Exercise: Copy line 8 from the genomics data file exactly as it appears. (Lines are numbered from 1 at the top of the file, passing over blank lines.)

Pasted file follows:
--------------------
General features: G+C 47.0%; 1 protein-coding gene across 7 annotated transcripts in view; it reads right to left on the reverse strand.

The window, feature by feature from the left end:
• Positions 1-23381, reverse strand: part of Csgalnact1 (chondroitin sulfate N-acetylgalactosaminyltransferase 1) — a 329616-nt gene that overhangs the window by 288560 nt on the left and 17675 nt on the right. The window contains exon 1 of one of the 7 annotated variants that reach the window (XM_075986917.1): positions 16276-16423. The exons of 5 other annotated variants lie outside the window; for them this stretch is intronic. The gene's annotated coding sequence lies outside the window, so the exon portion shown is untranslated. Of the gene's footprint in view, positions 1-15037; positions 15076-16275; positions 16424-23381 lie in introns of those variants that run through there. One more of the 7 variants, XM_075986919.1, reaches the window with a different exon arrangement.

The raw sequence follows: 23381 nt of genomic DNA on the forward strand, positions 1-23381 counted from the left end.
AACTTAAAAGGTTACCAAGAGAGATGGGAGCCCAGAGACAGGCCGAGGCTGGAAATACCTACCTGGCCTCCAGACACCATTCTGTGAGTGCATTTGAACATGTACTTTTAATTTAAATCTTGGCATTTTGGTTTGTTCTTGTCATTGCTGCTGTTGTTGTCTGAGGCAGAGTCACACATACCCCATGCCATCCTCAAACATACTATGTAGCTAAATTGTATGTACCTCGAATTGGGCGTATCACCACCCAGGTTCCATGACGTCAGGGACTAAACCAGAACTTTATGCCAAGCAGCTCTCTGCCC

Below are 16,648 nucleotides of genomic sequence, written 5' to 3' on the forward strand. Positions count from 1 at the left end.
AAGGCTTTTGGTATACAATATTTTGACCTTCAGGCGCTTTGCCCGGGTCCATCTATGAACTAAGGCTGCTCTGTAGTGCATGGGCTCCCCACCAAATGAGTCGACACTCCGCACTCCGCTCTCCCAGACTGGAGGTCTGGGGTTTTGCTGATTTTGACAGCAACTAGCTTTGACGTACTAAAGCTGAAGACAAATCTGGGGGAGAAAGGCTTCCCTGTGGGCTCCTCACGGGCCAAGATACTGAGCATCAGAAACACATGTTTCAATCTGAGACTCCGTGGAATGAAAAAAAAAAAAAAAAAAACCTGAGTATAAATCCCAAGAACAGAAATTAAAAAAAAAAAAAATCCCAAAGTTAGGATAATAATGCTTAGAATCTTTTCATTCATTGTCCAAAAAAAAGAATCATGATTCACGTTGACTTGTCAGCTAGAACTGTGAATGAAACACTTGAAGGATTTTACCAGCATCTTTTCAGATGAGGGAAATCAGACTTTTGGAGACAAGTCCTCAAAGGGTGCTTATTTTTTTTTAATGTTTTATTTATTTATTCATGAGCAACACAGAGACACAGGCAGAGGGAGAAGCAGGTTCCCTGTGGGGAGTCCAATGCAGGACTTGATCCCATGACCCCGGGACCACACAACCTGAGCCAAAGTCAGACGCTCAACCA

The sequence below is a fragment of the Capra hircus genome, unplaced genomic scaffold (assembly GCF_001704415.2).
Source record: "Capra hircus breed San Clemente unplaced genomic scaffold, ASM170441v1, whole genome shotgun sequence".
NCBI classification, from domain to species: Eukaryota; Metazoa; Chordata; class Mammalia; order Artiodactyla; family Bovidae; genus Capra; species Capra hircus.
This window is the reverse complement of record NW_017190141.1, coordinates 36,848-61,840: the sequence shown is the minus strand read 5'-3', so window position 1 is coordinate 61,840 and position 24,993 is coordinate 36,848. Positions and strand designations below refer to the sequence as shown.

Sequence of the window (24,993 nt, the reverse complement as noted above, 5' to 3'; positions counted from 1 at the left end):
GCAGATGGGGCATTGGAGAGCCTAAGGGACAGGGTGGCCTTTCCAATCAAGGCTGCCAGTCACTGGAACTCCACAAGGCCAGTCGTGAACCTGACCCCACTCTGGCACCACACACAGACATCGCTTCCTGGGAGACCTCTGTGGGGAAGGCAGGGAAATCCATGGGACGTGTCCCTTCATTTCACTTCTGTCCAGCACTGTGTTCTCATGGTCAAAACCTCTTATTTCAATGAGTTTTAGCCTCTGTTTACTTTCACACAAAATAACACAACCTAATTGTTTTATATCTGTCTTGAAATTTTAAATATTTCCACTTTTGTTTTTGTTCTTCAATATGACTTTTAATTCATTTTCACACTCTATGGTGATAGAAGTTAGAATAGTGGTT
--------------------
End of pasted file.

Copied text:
The sequence below is a fragment of the Capra hircus genome, unplaced genomic scaffold (assembly GCF_001704415.2).